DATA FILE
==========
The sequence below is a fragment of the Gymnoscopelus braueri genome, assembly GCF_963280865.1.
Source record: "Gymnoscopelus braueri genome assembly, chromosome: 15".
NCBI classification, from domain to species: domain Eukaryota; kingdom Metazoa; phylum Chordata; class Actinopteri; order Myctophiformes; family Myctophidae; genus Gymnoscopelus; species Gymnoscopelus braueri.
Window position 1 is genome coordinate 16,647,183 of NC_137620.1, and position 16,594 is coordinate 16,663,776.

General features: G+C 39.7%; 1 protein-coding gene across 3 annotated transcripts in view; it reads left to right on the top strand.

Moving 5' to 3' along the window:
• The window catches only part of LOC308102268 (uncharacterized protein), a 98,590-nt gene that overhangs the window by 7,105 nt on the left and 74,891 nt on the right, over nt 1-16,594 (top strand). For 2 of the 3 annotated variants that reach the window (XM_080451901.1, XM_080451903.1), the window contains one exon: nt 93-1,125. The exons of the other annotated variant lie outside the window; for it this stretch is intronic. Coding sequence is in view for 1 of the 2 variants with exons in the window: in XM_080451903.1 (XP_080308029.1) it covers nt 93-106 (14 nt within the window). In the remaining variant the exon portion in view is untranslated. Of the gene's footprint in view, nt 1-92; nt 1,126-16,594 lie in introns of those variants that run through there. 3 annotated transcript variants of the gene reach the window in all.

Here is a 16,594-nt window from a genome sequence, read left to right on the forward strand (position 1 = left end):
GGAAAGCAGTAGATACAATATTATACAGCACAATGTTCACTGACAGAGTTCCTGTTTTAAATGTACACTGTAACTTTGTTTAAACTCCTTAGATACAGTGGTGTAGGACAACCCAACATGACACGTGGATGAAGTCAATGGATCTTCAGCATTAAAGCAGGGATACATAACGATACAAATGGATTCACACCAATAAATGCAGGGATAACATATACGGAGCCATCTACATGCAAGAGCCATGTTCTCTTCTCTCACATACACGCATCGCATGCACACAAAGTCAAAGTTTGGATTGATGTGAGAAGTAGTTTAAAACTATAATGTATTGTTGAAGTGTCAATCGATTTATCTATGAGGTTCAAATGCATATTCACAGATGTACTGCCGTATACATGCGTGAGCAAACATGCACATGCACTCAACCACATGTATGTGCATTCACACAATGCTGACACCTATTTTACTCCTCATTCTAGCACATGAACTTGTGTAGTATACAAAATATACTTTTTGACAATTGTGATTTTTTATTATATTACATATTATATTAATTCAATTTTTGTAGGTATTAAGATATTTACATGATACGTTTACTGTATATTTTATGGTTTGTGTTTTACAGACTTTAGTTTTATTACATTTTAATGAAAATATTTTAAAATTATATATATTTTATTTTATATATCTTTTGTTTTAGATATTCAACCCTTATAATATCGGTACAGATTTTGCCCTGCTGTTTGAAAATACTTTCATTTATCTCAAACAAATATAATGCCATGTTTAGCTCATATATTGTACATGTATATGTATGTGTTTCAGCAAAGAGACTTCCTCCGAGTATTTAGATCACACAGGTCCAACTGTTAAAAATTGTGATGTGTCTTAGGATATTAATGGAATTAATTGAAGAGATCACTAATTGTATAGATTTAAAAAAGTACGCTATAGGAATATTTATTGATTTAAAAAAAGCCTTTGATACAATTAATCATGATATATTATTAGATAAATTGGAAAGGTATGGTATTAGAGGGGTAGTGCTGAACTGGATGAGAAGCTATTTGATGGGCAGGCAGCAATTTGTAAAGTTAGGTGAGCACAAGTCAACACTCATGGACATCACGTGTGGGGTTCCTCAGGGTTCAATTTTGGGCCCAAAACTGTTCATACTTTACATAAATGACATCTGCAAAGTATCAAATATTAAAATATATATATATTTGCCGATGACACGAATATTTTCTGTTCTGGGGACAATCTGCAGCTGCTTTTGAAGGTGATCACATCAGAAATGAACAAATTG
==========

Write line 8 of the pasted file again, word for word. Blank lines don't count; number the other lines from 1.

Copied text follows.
Here is a 16,594-nt window from a genome sequence, read left to right on the forward strand (position 1 = left end):